California agencies weigh in on Shorezone program |

California agencies weigh in on Shorezone program

Kara Fox
Sierra Sun

California Lt. Governor John Garamendi expressed concern this week over the Tahoe Regional Planning Agency’s proposed Shorezone program, adding his voice to a number of state agencies that have criticized the plan.

Garamendi, who wrote a letter dated Jan. 29 on behalf of the California State Lands Commission, said new structures along Tahoe’s shores will block recreation and public access.

“These piers will interfere with the public’s right to walk the shores of Lake Tahoe,” wrote Garamendi, who sits on the California State Lands Commission. “… I do not believe that these potential impacts have been adequately analyzed and that mitigation measures to address them have been sufficiently defined.”

A number of concerns have been expressed regarding the proposal, which would allow up to 230 new piers and 1,862 new buoys on Lake Tahoe. The Tahoe Regional Planning Agency’s Governing Board is expected to vote on the proposal Feb. 28. If approved, the shorezone program would be adopted for a term of 22 years.

The agency released more information on its proposed “Blue Boating” program and mitigation implementation for the lake Wednesday during a public hearing.

But state agencies from the Environmental Protection Agency, the attorney general and the State Resources Agency have problems with the proposal.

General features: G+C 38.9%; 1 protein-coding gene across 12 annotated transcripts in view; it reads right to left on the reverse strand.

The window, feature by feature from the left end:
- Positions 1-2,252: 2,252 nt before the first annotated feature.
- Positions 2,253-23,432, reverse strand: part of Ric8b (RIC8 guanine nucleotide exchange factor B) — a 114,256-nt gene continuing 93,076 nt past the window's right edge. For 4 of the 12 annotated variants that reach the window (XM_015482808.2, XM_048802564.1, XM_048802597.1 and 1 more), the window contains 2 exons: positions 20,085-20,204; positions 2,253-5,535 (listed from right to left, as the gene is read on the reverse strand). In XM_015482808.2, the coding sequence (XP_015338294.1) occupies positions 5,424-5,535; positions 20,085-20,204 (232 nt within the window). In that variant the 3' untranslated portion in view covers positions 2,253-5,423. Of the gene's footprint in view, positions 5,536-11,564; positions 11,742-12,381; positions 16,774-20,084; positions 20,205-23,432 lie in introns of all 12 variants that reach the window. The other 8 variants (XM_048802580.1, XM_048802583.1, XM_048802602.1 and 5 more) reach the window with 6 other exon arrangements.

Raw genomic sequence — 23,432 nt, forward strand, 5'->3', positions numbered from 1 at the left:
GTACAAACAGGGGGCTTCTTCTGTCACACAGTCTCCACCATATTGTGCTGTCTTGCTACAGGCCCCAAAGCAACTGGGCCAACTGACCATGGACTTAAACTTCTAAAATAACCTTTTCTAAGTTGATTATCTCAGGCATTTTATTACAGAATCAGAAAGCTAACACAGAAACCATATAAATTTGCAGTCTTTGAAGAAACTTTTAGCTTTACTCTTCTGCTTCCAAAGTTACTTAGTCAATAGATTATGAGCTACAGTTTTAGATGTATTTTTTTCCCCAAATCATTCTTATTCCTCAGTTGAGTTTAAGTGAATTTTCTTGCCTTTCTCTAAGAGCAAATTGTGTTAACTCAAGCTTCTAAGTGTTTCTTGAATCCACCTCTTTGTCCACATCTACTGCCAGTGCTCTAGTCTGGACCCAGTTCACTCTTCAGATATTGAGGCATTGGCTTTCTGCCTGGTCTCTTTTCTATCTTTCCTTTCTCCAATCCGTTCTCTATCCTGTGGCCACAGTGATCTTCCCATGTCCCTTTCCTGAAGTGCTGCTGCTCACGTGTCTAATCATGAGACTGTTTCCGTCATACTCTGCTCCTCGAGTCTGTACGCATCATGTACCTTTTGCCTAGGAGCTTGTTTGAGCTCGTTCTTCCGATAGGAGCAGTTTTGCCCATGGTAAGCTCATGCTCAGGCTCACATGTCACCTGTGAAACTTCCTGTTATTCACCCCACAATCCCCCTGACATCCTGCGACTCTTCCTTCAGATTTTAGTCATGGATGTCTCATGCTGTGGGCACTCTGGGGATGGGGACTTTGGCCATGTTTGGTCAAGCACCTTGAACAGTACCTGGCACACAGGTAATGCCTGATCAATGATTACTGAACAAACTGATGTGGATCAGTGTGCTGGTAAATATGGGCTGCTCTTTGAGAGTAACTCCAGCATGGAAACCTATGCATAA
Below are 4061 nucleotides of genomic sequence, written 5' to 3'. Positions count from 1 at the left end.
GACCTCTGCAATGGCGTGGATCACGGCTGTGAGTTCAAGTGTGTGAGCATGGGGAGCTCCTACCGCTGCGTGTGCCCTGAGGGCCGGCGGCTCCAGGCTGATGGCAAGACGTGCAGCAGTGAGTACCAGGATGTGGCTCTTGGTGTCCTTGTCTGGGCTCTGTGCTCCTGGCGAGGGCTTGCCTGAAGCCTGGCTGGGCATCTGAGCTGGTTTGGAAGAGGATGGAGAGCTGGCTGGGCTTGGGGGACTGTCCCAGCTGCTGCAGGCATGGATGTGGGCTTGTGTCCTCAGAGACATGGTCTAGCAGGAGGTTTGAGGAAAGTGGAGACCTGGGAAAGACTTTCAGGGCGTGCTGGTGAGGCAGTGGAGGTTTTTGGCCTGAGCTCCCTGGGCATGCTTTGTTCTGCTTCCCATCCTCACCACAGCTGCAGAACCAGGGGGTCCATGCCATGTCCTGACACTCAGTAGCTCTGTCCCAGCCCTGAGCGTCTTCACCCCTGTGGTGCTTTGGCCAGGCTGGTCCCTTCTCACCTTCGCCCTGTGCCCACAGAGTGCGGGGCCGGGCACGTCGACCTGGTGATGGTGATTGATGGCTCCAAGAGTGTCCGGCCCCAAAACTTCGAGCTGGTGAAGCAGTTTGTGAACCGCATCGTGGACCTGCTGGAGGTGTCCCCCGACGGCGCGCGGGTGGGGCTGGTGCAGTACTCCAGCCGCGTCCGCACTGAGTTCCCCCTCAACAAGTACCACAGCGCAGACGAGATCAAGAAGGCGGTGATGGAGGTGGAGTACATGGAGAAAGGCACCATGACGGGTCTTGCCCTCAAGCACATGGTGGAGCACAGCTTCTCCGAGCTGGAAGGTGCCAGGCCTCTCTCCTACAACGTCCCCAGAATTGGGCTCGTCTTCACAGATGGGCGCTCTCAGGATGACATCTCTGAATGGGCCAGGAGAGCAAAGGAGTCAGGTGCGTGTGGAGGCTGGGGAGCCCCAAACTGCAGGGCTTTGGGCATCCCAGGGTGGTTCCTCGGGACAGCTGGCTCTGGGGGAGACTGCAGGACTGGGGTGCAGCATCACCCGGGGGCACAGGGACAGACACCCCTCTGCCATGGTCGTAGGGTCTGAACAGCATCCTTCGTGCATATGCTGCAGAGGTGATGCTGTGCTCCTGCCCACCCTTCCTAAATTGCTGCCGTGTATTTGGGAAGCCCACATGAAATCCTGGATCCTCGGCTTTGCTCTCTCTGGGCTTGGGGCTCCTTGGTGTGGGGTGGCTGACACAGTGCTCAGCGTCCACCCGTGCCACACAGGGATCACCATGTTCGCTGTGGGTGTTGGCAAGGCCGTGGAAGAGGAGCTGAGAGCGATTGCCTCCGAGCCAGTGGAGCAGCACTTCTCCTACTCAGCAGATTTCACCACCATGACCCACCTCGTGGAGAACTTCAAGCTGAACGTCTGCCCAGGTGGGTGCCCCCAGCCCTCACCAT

Christine Sproul, deputy attorney general for the California Attorney General’s office, told the board that another 60-day public review process should be considered so “everyone can review a complete package.”

Chief of California State Lands Commission Barbara Dugal expressed concern over the agency’s proposed mitigation.

A letter from the California Resources Agency and the California Environmental Protection Agency stated the agencies felt the plan did not meet the requirements of the California Environmental Quality Act and “does not adequately address the need to protect and improve public access, non-motorized recreation and public trust values in the Lake Tahoe shorezone.”

TRPA board member Steve Merrill said he wanted to avoid lawsuits over the Shorezone proposal and suggested implementing the program for just two years and then revisiting it.

Joanne Marchetta, the agency’s attorney, said the plan can be adopted for a set, short period of time, but that a different budget structure would have to be considered.

Board member Jerry Waldie said he agreed with the League to Save Lake Tahoe that mitigation proposals should be adopted before the proposal is approved.

“No one is satisfied,” said John Singlaub, TRPA’s executive director. “There are strong for and against feelings. We’re trying to find the best way possible to do the right thing for the lake.”

The TRPA’s Advisory Planning Commission is scheduled to vote on the proposal at its Feb. 14 meeting at 9:30 a.m. at the North Tahoe Conference Center in Kings Beach.

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